In Re: Application For Land Registration, Suprema T. Dumo, Petitioner, V. Republic Of The Philippines, Respondent.

G.R. No. 218269, June 06, 2018

Carpio, J.,


            The Heirs of Espinas filed a Complaint for Recovery of Ownership, Possession and Damages with Prayer for Writ of Preliminary Injunction against the Heirs of Trinidad. They alleged that the they are the heirs of Marcelino Espinas and the Subject Property was purchased by Espinas from Carlos Calica through a Deed of Absolute Sale dated 19 October 1943. That it had exercised acts of dominion & had also been paying realty taxes.

            Meanwhile, the heirs of Trinidad alleged that the land belonged to her mother, who purchased the lots from Florencio Mabalay in August 1951. Mabalay was Dumo’s maternal grandfather and purchased the properties from Carlos Calica. Additionally, Dumo, one of the heirs of Trinidad, filed an application for registration of two parcels of land, and further alleged that through a Deed of Partition with Absolute Sale dated 6 February 1987, she acquired the subject lots from her siblings.

            The heirs of Espinas opposed Dumo’s application for land registration on the ground that the properties sought to be registered by Dumo are involved in the accion reivindicatoria case.

Ruling of the RTC: The Regional Trial Court rendered its Joint Decision, finding that the Subject Property was owned by the heirs of Espinas. The RTC ordered the dismissal of Dumo’s land registration application on the ground of lack of registerable title, and ordered Dumo to restore ownership and possession of the lots to the heirs of Espinas.

Ruling of the CA: The Court of Appeals affirmed RTC’s decision dismissing the application for land registration of Dumo, and finding that she failed to demonstrate that she and her predecessors-in­ interest possessed the property in the manner required by law to merit the grant of her application for land registration. However, it modified the decision of the RTC insofar as it found that the Subject Property still belonged to the public domain, and the heirs of Espinas were not able to establish their open, continuous, exclusive and notorious possession and occupation of the land under a bona fide claim of ownership since 12 June 1945 or earlier, it was erroneous for the RTC to declare the heirs of Espinas as the owners of the Subject Property.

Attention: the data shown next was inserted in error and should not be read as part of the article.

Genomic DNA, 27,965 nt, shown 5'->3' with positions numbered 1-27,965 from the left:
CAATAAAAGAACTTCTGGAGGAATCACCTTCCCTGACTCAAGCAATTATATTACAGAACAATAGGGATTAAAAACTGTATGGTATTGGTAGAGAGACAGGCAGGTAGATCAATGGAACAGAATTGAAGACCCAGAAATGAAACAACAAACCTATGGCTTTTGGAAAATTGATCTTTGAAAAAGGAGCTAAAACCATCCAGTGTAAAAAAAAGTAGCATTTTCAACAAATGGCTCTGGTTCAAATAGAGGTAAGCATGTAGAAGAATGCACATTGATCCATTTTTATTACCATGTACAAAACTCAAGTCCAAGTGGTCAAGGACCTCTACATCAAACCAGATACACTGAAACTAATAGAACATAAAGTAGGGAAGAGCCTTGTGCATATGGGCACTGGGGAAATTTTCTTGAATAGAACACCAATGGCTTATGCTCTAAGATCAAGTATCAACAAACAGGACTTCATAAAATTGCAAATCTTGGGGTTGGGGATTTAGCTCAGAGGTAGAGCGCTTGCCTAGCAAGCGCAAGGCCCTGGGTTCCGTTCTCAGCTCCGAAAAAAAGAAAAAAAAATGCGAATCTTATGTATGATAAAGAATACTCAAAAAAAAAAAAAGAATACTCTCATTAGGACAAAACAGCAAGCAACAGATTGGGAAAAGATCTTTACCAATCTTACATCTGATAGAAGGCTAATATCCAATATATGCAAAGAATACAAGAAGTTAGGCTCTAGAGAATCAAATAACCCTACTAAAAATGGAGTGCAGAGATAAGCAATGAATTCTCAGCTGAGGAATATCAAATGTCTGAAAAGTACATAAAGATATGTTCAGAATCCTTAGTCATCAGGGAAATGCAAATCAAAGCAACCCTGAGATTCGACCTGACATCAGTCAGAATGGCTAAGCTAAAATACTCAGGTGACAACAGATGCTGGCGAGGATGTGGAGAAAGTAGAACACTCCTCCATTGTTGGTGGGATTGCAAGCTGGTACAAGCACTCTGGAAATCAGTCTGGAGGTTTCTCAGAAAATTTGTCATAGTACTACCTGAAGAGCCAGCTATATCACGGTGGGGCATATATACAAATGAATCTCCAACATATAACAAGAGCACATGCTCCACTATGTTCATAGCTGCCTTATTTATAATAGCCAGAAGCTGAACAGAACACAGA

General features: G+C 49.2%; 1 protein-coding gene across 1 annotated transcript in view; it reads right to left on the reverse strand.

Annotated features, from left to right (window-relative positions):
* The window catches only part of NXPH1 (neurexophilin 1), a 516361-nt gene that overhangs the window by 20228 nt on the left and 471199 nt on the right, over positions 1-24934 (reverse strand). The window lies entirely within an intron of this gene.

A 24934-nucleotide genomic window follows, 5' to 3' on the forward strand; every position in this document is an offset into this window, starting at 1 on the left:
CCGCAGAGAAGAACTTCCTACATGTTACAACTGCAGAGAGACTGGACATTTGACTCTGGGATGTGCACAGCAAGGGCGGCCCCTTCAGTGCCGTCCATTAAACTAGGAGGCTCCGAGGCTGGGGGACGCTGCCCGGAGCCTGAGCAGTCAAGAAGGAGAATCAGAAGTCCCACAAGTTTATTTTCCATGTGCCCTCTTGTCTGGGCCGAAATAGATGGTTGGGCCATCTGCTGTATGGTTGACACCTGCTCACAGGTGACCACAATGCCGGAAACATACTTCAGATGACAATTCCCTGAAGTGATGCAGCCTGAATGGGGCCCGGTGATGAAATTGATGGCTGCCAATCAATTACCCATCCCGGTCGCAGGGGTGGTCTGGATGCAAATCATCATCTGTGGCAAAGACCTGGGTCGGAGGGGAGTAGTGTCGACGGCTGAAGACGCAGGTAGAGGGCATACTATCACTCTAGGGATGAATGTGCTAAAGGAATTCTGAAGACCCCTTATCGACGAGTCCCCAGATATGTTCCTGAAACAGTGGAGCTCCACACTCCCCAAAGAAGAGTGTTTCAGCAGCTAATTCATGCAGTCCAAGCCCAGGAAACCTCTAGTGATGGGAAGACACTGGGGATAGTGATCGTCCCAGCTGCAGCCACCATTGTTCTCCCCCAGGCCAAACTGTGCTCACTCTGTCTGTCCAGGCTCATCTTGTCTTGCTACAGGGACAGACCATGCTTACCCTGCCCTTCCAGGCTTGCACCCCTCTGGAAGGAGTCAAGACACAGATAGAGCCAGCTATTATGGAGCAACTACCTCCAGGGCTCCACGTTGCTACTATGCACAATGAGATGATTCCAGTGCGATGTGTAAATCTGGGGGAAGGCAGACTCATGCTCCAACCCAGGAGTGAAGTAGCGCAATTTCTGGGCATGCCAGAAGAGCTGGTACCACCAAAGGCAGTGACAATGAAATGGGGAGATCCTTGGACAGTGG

(1) Whether or not the questioned lot is part of the alienable and disposable land of public domain, and the determination of this  is essential for land registration?

(2) Whether or not Dumo has the right to register the land because she and her predecessors-in-interest have already acquired the land through prescription.

(3) Whether or not Dumo and her predecessors-in-interest have been in open, continuous, exclusive, and notorious possession and occupation of the land under a bonafide claim of ownership since 12 June 1945 or earlier.

Ruling of the SC:

In the first issue, the Supreme Court held that Dumo failed to submit any of the documents required to prove that the land she seeks to register is alienable and disposable land of the public domain. There are two (2) documents which must be presented: first, a copy of the original classification approved by the Secretary of the DENR and certified as a true copy by the legal custodian of the official records, and second, a certificate of land classification status issued by the CENRO or the PENRO based on the land classification approved by the DENR Secretary. In an application for land registration, the applicant has the burden of overcoming the presumption that the State owns the land applied for, and proving that the land has already been classified as alienable and disposable. To overcome the presumption that the land belongs to the State, the applicant must prove by clear and incontrovertible evidence at the time of application that the land has been classified as alienable and disposable land of the public domain.

The second issue, the Supreme Court  reiterated that acquisitive prescription only applies to private lands as expressly provided in Article 1113 of the Civil Code. To register land acquired by prescription under PD No. 1529 (in relation to the Civil Code of the Philippines), the applicant must prove that the land is not merely alienable and disposable, but that it has also been converted into patrimonial property of the State. Prescription will start to run only from the time the land has become patrimonial.

In the last issue, the Supreme Court relied on the Court of Appeals findings that Dumo and her predecessors-in-interest have been in possession of the land only from 1948, which is the earliest date of the tax declaration presented by Dumo. This fact is expressly admitted by Dumo. Thus, from this admission alone, it is clear that she failed to prove her and her predecessors-in-interest’s possession and occupation of the land for the duration required by law — from 12 June 1945 or earlier.